Is your Senior One child in good health?
Posted Monday, February 24 2014 at 02:00
In most cases, illnesses are the ones that make our children lag behind at school. So, before you take your child to school, dropping by a hospital for a general check-up and knowing the important tests to take, will save you a lot of worry.
When I was in high school, there was a certain girl that I used to admire so much. I always wanted to be like her not for one thing, but for countless traits. First of all, she was the most popular girl in the school and her name never missed on the list of the top three students in her class despite the fact that she came from a very poor family.
Secondly, she was never found in any mistake in short, she was a well-disciplined girl and she won the head teacher’s heart as the favourite student. But one day she shocked the entire school when she did the most unexpected incident. Beryl* was caught red-handed by several students trying to abort a seven-month-old pregnancy in the wee hours of the night.
The school nurse and driver were called immediately to rush Beryl to the nearest hospital but since she had lost so much blood in the process of abortion, the little baby was stillborn, and Beryl almost lost her life. It was a very sad moment for the school and after the incident, my school started a routine check-up programme for pregnancy for each student and advised parents to also take their children for other tests before the new term session.
The excuses parents give
It is quite unfortunate that many parents always send back their children to school without taking them for any health check-up. Senior One students are reporting to school today but several times parents always bring up an excuse of either lack of time or money to take their children for health tests.
“My three children are in a boarding school but I have never bothered to take them for a check-up during holidays. I only rush them to the hospital if they pose any unusual symptoms and I know they are at risk.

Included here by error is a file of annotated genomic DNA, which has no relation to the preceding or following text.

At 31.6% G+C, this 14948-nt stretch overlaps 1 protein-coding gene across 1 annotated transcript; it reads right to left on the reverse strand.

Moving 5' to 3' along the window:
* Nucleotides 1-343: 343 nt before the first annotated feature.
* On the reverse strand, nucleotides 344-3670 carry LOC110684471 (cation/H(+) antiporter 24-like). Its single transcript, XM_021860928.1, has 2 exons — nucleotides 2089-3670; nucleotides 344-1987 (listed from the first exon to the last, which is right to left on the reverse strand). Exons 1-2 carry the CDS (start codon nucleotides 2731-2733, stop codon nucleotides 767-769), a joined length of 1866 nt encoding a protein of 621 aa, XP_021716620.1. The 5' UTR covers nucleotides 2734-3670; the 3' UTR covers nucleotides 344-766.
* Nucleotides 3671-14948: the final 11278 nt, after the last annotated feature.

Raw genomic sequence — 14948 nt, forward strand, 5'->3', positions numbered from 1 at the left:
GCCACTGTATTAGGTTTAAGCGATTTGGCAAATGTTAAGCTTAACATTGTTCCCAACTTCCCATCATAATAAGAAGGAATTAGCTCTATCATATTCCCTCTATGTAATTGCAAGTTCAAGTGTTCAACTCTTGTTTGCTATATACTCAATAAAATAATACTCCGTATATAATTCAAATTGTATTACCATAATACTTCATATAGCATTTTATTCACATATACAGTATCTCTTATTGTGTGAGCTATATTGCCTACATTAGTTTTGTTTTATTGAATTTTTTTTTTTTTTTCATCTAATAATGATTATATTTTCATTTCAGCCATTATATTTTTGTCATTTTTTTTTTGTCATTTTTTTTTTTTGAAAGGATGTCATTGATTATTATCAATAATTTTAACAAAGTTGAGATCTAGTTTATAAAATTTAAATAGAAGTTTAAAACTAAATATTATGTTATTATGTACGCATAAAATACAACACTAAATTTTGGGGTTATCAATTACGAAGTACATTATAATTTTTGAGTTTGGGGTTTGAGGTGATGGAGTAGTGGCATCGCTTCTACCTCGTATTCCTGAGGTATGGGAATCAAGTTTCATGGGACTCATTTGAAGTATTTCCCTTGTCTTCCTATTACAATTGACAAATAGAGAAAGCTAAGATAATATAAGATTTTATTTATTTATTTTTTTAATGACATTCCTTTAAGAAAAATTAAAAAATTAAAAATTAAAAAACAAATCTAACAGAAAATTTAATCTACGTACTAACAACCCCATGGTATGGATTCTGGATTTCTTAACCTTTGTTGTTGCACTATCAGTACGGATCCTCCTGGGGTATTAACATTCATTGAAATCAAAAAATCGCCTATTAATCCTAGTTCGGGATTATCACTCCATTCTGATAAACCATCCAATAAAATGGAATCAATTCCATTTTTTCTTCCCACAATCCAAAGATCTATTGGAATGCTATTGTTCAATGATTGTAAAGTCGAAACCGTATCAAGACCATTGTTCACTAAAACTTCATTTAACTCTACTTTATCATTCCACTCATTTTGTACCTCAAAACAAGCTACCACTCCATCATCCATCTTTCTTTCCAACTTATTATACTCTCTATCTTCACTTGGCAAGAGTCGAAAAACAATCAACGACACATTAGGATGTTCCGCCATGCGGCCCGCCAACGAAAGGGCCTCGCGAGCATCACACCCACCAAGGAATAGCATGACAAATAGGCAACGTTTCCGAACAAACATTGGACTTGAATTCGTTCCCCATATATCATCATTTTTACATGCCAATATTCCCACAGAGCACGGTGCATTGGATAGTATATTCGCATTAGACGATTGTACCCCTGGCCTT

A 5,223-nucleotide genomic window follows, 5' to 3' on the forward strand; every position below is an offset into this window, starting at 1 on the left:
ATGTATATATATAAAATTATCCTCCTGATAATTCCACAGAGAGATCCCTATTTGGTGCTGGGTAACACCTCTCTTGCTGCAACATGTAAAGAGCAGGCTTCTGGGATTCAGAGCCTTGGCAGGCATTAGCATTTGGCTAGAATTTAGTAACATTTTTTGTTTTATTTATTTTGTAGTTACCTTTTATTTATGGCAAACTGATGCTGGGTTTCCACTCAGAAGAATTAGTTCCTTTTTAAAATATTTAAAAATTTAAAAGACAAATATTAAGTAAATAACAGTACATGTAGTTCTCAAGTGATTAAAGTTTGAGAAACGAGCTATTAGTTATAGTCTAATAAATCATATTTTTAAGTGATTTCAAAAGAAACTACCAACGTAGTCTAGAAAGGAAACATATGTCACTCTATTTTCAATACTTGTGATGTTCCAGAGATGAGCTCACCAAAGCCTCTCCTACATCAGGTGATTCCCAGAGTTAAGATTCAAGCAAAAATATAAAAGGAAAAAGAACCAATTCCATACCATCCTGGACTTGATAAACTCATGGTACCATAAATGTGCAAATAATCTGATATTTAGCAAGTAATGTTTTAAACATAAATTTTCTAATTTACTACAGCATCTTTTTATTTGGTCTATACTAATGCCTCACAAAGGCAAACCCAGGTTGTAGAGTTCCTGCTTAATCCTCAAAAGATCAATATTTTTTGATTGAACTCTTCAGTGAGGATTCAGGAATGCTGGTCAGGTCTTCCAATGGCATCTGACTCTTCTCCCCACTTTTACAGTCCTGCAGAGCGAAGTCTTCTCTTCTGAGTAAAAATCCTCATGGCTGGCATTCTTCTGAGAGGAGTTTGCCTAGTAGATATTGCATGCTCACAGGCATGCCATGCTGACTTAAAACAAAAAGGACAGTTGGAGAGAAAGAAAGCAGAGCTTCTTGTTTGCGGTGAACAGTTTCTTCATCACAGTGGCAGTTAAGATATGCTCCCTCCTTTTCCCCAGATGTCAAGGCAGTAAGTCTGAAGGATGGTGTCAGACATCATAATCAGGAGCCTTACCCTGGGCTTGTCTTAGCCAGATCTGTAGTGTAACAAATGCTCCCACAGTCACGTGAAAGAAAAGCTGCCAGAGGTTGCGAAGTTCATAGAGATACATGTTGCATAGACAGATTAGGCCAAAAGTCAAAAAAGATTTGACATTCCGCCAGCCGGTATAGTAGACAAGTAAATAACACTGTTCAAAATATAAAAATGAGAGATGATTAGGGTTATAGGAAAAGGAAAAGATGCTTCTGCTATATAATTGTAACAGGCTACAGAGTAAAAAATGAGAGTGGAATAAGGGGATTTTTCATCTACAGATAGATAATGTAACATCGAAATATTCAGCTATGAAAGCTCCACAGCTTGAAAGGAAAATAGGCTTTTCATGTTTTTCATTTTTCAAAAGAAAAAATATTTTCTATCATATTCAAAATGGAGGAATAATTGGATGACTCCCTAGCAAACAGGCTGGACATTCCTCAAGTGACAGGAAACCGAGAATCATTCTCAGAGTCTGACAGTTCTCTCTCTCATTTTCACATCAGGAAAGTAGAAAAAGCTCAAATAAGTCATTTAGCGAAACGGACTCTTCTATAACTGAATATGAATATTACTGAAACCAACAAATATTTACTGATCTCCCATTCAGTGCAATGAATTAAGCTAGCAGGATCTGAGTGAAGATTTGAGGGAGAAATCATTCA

“It is a bit expensive for an ordinary person like me to take all my children at once to the hospital because first, I will have to pay consultation fee for the three then pay for each test and finally for medicine. I don’t have medical insurance so I can’t afford to take them for health test,” explains Linet Meeme.
Meeme says she always counsels her 14-year-old daughter in Senior Two about the dangers of early pregnancy and its consequences thus she believes she cannot engage in early sexual practices.
However, Dr Catherine Nyangabyaki, the head of the paediatric department at Nsambya hospital, says good health starts with regular check-ups. “A health check-up is an assessment of a person’s physical health and general wellbeing. This includes height, weight, dental, blood test, hearing and sight to ensure that the child is growing well. General check-up ensures your child is healthy, fit and ready to learn when they start school. Regular check-ups help to identify health problems before they become serious thus it is important for children to have regularly scheduled checkups, beginning shortly after birth and lasting through the teen years,” says Nyangabyaki.
Children who have certain infectious diseases need to stay away from school until they have completely recovered. This is not only because they need time and lots of rest in order to fully recover from their illness, but because infectious diseases are spread by contact with others who are affected.
“You may have a young child in a boarding school yet she or he is suffering from a non-communicable illness which needs care. Or you may have an older child who has more responsibility for his care but still needs guidance. Either way, you want to feel that your child is in safe hands while at school and make sure that your child is not treated differently,” she narrates.
Curbing contagious diseases
Many schools have set up missions, visions and rules but they have overlooked to form health regulations about when sick children should report back to school after contracting certain diseases to avoid any future epidemic of these illnesses. Exclusion of sick children and staff from schools and child care centres is also one of the most important ways to prevent the spread of contagious diseases.
“Unlike abroad, it is unfortunate that here in Uganda and several African countries that our governments have not set any standardised check-up routine for children. It is necessary for each and every school to have a qualified nurse because apart from all those illnesses, other unpredictable cases may arise like convulsion. A visit to the paediatrician is recommended for any child to review all vaccinations and make sure his or her health is safe,” she adds.
Parents should also note that taking their children for immunisation and vaccines is as important as feeding them on a balanced diet. Children suffering from non-communicable diseases such as asthma, sickle cell disease, diabetes and heart disease, and also those with HIV/Aids, should strictly get all vaccinations without missing them since their immunity is not very strong.